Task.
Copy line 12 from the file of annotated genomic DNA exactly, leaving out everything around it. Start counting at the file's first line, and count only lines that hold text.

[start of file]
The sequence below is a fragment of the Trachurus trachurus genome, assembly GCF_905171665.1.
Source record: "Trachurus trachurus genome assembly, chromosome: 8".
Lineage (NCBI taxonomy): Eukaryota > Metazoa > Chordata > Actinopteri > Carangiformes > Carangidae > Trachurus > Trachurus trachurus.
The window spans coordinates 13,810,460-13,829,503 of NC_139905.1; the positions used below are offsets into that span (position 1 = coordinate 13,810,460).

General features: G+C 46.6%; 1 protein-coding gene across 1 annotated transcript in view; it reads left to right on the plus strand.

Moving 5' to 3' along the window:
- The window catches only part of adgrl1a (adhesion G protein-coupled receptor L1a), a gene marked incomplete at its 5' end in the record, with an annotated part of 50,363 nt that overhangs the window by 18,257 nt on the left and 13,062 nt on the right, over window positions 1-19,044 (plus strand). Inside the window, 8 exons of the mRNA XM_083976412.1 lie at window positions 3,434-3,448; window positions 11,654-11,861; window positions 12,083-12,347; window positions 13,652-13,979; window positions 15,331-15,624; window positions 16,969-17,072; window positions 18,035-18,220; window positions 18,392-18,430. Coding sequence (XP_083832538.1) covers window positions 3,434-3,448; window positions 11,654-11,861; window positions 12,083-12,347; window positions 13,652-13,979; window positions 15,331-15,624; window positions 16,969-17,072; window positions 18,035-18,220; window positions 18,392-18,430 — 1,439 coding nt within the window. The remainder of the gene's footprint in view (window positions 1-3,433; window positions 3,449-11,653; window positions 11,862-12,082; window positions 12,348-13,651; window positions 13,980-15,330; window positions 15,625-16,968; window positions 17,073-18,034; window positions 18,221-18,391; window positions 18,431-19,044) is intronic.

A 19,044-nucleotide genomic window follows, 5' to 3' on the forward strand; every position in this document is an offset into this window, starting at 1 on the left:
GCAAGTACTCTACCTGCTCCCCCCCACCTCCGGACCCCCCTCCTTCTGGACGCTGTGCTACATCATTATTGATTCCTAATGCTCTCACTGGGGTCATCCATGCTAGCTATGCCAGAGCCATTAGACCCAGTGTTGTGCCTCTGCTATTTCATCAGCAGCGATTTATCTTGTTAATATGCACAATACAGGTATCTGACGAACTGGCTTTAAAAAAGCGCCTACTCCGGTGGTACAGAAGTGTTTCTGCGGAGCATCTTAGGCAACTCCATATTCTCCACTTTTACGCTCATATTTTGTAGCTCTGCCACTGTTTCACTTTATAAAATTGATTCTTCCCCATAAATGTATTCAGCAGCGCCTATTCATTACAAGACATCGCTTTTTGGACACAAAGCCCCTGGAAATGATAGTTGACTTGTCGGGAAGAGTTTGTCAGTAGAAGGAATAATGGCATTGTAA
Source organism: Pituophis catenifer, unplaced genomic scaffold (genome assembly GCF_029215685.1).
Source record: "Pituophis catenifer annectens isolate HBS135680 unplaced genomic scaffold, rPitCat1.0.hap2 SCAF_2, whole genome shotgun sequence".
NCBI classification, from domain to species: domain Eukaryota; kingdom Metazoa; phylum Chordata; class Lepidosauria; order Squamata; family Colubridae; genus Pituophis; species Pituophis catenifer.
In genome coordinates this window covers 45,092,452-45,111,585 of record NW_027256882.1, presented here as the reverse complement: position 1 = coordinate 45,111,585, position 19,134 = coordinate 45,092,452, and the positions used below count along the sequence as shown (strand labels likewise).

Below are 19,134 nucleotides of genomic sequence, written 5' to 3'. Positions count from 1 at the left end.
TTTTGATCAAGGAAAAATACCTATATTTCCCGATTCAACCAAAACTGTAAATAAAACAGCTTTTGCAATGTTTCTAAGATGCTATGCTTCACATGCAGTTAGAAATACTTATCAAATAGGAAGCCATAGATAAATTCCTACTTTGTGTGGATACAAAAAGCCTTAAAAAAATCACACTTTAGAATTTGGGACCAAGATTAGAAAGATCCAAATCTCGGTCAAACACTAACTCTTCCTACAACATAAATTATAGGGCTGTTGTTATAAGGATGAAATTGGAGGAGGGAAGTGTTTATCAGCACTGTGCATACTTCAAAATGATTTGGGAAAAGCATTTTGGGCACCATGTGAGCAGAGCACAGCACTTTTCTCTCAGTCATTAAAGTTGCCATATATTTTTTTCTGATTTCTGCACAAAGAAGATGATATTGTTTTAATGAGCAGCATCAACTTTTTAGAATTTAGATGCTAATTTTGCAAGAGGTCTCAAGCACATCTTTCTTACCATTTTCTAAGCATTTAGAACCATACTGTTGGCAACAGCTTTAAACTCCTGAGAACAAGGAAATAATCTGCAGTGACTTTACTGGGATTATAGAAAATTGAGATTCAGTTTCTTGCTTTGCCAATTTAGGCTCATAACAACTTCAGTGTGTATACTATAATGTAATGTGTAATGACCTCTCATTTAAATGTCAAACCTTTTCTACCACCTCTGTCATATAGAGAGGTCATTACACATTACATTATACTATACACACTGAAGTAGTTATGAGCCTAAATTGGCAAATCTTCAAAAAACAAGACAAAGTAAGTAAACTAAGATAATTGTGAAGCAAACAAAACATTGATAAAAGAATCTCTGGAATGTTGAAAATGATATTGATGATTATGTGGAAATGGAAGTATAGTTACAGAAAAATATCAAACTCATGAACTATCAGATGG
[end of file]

NCBI classification, from domain to species: domain Eukaryota; kingdom Metazoa; phylum Chordata; class Lepidosauria; order Squamata; family Colubridae; genus Pituophis; species Pituophis catenifer.